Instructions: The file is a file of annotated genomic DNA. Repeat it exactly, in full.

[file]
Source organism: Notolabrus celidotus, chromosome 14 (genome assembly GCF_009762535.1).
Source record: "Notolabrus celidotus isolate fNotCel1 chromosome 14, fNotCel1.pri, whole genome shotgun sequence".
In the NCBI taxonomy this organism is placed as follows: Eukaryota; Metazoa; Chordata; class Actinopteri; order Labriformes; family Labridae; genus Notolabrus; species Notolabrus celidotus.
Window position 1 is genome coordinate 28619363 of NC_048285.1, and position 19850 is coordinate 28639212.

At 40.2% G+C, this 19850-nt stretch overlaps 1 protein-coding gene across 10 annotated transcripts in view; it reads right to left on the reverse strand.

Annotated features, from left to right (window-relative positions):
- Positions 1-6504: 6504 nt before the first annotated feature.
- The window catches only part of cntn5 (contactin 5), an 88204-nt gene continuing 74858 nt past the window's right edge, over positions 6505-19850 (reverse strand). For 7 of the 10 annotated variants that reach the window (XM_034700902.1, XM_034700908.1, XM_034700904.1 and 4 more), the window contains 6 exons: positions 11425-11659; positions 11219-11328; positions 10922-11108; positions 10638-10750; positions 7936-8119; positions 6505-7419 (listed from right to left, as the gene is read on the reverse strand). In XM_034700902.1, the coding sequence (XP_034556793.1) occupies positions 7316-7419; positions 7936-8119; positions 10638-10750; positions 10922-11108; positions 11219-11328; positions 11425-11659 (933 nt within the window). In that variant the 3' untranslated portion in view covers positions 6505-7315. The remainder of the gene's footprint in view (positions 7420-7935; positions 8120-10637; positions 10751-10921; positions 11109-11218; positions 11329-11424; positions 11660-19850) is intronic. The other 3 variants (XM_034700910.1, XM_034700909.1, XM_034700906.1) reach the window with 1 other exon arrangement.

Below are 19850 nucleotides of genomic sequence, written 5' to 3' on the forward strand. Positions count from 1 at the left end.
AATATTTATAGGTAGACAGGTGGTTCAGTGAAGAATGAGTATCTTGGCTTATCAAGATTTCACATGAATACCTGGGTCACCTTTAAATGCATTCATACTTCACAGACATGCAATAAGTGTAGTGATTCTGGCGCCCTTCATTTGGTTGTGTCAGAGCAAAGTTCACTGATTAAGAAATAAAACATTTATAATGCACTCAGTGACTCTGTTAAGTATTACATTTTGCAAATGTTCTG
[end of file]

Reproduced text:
Source organism: Notolabrus celidotus, chromosome 14 (genome assembly GCF_009762535.1).
Source record: "Notolabrus celidotus isolate fNotCel1 chromosome 14, fNotCel1.pri, whole genome shotgun sequence".
In the NCBI taxonomy this organism is placed as follows: Eukaryota; Metazoa; Chordata; class Actinopteri; order Labriformes; family Labridae; genus Notolabrus; species Notolabrus celidotus.
Window position 1 is genome coordinate 28619363 of NC_048285.1, and position 19850 is coordinate 28639212.

At 40.2% G+C, this 19850-nt stretch overlaps 1 protein-coding gene across 10 annotated transcripts in view; it reads right to left on the reverse strand.

Annotated features, from left to right (window-relative positions):
- Positions 1-6504: 6504 nt before the first annotated feature.
- The window catches only part of cntn5 (contactin 5), an 88204-nt gene continuing 74858 nt past the window's right edge, over positions 6505-19850 (reverse strand). For 7 of the 10 annotated variants that reach the window (XM_034700902.1, XM_034700908.1, XM_034700904.1 and 4 more), the window contains 6 exons: positions 11425-11659; positions 11219-11328; positions 10922-11108; positions 10638-10750; positions 7936-8119; positions 6505-7419 (listed from right to left, as the gene is read on the reverse strand). In XM_034700902.1, the coding sequence (XP_034556793.1) occupies positions 7316-7419; positions 7936-8119; positions 10638-10750; positions 10922-11108; positions 11219-11328; positions 11425-11659 (933 nt within the window). In that variant the 3' untranslated portion in view covers positions 6505-7315. The remainder of the gene's footprint in view (positions 7420-7935; positions 8120-10637; positions 10751-10921; positions 11109-11218; positions 11329-11424; positions 11660-19850) is intronic. The other 3 variants (XM_034700910.1, XM_034700909.1, XM_034700906.1) reach the window with 1 other exon arrangement.

Below are 19850 nucleotides of genomic sequence, written 5' to 3' on the forward strand. Positions count from 1 at the left end.
AATATTTATAGGTAGACAGGTGGTTCAGTGAAGAATGAGTATCTTGGCTTATCAAGATTTCACATGAATACCTGGGTCACCTTTAAATGCATTCATACTTCACAGACATGCAATAAGTGTAGTGATTCTGGCGCCCTTCATTTGGTTGTGTCAGAGCAAAGTTCACTGATTAAGAAATAAAACATTTATAATGCACTCAGTGACTCTGTTAAGTATTACATTTTGCAAATGTTCTG